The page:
So, what are you looking for. Well, more than likely, your builder will have a checklist that he or she wants to go over with you. That’s a great starting point. Be sure to take your relator with you, however. They are not excited about your new home in the same sense that you are. They do not have butterflies in their stomachs, like you do. In fact, this is where a realtor earns their commission in a new home sale. Let them be your eyes and ears. Let them see every little flaw that you don’t notice in your excitement.

Stop by a hardware super store and buy a roll of the infamous blue painter’s tape. You know the stuff, it’s blue and painter’s use it to tape of the edges when painting around windows and doors. Yea, that stuff.

So, every time you see a chip, dent, hole, scrap, missing piece, rip, tear or inferior anything, rip off a piece of tape. Stick it on the spot and write it down on your list. Dent in wall near front door. Chip in tile in master bath floor. Uneven paint coat in 2nd guest bedroom. Builders and their sub-contractors can easily see the tape and know what to fix. Simple. Low tech, but it works.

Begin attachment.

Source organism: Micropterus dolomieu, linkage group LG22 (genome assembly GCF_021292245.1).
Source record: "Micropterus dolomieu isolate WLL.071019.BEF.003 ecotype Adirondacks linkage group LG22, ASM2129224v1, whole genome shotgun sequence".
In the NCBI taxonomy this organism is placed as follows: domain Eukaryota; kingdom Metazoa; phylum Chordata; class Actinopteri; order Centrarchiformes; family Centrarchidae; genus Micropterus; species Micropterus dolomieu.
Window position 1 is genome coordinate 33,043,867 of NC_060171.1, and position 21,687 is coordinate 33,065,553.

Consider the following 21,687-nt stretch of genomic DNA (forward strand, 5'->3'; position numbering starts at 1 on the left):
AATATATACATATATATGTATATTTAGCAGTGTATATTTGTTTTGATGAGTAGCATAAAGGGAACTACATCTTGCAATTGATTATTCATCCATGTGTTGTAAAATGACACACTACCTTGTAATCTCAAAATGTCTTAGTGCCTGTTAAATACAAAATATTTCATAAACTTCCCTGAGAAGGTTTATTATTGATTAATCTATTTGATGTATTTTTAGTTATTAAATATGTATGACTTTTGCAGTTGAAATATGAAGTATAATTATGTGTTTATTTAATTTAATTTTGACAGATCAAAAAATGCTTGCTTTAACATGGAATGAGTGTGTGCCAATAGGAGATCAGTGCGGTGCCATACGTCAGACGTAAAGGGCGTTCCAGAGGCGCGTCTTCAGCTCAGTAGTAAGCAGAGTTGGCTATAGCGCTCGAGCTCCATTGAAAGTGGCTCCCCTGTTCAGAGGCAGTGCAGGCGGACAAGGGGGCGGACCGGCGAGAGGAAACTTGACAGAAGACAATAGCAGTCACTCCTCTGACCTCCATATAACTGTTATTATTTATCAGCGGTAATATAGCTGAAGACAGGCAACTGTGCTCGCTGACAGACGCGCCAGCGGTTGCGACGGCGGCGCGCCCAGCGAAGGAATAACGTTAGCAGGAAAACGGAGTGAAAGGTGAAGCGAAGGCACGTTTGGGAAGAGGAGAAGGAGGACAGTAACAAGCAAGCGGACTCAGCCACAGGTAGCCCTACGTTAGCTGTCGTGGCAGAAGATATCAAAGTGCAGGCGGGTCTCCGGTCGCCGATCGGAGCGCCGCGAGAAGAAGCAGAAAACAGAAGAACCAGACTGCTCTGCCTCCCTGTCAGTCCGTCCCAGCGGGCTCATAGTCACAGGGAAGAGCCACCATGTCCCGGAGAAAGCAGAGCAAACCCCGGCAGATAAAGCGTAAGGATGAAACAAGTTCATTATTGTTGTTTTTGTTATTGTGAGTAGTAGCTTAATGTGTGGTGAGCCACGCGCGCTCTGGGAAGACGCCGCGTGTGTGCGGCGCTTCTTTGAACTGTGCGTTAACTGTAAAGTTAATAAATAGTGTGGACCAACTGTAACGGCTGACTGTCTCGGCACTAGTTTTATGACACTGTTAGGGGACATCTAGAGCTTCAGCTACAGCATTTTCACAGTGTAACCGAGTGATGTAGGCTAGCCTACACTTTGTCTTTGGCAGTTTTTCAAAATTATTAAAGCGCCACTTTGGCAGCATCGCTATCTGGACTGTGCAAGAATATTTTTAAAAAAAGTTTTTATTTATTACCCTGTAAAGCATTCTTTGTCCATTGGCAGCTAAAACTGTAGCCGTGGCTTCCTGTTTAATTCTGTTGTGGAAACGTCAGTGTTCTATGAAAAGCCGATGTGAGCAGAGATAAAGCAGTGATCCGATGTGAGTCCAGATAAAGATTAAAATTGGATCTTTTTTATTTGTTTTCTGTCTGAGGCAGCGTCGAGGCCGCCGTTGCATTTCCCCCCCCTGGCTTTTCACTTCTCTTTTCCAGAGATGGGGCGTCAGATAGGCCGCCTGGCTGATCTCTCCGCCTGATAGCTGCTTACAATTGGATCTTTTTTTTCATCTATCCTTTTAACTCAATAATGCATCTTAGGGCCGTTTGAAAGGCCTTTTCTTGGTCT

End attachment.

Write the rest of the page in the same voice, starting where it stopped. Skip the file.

Considerations when Buying a New Home

When you are buying a new home, there are a lot of different things to consider.  When you are building, you get to make decisions on absolutely everything, but even if it is in the stages of being built, you can still give your input and get some of the features you want.   A lot of this will depend of course on what stage it is in though.

But if you are purchasing a home that is already built, but has not been lived in yet, you do have some leverage in your negotiations.  This is especially true if the house has been on the market for a while and it is not moving, just like a home that has already been lived in before.  But with a new build, you may be able to get them to change some of the features that you may not like such as the colour of the walls or the type of flooring in a room.

It is also still a good idea to get a house inspection even though the house is new.  It will give you an idea of how good the construction is and if there are any issues that may have been overlooked during construction.  All you need to do is watch home improvement shows to know that just because a home is new does not mean that there are not some problems with it.  It is also a good idea to find out what type of warranties the home may have and what these will cover.

Deciding to Buy New Construction